When the United States Navy (USN) set out to replace the piston-engined World War II-era A-1 Skyraider, the new attack aircraft needed to be all-weather and carrier-based. In 1957, the contract was awarded to Grumman, and the twin-engined A-6 Intruder was developed. The prototype made its first flight on April 19, 1960. The Intruder's career began in 1963 and would carry on for 34 more years. The A-6 was capable of low-level flying in all weather conditions, and its wings were very efficient at subsonic speeds. The aircraft's large, blunt nose and slender tail earned it a string of nicknames, including Double Ugly, The Mighty Alpha Six, Iron Tadpol, Drumstick and Pregnant Guppy.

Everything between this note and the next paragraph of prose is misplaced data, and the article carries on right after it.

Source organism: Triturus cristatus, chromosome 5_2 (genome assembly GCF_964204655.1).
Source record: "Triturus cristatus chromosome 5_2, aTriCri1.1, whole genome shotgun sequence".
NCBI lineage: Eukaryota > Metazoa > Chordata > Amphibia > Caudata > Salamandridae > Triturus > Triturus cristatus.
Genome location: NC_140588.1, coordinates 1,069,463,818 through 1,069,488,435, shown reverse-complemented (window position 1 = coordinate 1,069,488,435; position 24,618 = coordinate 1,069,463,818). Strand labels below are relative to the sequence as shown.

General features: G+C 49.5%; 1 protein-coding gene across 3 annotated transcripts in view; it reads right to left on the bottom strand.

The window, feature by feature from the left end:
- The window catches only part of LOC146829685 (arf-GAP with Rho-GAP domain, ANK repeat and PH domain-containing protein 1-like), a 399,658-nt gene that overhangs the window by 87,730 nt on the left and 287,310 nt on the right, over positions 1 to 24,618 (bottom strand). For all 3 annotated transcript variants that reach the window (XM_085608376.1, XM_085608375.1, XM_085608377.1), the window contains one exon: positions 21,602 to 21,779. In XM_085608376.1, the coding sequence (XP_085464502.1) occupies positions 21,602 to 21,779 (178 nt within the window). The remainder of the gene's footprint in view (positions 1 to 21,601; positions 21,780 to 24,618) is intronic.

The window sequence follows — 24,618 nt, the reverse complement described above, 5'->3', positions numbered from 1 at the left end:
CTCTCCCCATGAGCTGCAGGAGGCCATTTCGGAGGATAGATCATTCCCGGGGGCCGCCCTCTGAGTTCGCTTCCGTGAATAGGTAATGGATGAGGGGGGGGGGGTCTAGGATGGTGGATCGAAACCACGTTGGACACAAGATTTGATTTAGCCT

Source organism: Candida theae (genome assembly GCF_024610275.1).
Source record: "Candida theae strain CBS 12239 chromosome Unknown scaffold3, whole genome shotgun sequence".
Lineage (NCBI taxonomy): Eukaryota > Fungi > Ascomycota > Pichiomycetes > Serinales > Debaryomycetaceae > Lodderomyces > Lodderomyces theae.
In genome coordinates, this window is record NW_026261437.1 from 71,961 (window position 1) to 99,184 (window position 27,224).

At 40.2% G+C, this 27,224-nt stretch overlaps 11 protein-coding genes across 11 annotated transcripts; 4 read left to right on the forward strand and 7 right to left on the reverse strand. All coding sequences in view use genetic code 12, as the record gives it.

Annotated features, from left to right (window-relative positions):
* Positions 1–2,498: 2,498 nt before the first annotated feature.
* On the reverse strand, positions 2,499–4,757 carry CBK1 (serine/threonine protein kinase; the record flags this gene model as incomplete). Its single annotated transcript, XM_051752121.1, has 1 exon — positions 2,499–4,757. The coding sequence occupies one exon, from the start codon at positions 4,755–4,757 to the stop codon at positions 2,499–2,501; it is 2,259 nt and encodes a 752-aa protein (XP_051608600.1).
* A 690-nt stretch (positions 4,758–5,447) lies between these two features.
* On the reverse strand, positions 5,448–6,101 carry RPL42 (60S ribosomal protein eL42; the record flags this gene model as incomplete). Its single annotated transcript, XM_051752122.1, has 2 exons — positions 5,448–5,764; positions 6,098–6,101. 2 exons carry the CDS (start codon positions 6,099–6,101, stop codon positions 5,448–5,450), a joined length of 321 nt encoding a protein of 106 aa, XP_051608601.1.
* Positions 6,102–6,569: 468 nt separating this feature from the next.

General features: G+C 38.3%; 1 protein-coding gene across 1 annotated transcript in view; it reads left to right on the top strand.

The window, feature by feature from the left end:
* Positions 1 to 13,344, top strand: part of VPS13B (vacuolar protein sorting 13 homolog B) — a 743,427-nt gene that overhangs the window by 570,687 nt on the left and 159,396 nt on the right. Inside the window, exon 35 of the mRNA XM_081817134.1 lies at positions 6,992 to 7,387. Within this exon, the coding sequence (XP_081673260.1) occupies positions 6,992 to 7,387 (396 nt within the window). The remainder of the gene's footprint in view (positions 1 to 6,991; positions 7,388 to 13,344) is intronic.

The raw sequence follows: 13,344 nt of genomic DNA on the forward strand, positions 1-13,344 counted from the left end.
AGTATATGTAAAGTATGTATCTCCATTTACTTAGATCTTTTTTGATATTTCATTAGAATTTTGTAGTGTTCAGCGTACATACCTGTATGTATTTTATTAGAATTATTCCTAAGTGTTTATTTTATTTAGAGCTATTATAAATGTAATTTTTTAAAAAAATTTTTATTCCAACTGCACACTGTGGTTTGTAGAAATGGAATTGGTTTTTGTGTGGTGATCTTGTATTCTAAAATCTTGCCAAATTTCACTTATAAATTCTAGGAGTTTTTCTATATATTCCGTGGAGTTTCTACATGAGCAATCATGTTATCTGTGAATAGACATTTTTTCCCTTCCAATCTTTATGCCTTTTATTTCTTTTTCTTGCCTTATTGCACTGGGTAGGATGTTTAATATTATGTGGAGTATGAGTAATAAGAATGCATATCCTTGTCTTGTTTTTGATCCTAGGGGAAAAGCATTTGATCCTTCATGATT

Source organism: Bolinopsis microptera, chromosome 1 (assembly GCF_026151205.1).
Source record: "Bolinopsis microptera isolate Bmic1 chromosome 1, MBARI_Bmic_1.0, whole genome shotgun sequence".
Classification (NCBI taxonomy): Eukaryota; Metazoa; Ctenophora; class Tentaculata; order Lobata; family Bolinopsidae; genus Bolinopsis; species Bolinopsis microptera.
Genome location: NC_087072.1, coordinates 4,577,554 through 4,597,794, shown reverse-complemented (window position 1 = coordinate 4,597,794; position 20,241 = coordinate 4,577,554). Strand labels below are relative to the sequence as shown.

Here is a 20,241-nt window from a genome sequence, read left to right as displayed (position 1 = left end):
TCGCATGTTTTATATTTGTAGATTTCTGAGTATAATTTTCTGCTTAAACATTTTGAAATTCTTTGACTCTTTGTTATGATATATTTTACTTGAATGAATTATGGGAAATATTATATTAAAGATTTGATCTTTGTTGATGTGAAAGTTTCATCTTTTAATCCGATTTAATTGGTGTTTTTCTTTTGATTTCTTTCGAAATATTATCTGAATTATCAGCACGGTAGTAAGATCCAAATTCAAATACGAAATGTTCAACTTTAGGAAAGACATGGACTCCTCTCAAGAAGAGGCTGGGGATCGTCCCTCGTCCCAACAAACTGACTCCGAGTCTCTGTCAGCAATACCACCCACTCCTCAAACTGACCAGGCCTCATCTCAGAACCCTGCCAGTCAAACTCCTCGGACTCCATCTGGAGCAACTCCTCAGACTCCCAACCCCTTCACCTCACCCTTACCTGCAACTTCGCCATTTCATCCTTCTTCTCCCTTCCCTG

The Intruder was redesignated A-6A in the fall of 1962 and entered squadron service in February 1963. The A-6 became the Navy's and Marine Corps' principal medium and all-weather/night attack aircraft from the mid-1960s until the 1990s. The Intruder first saw combat during the Vietnam War, where it was used extensively against targets in Vietnam. The aircraft's ability to fly in any weather condition, long range and heavy payload of 8,170 kg made it invaluable during the war. However, its effectiveness in flying low and delivering its payload made it especially vulnerable to anti-aircraft fire. In the eight years that the A-6 was used during the war, the USN and USMC (United States Marine Corps) lost 84 aircraft to all causes. Ten were shot down by surface-to-air missiles, 2 were destroyed by Red Chinese Shenyang J-6s, 16 were lost to operational causes, and the remaining 56 were lost to conventional ground fire and anti-aircraft artillery.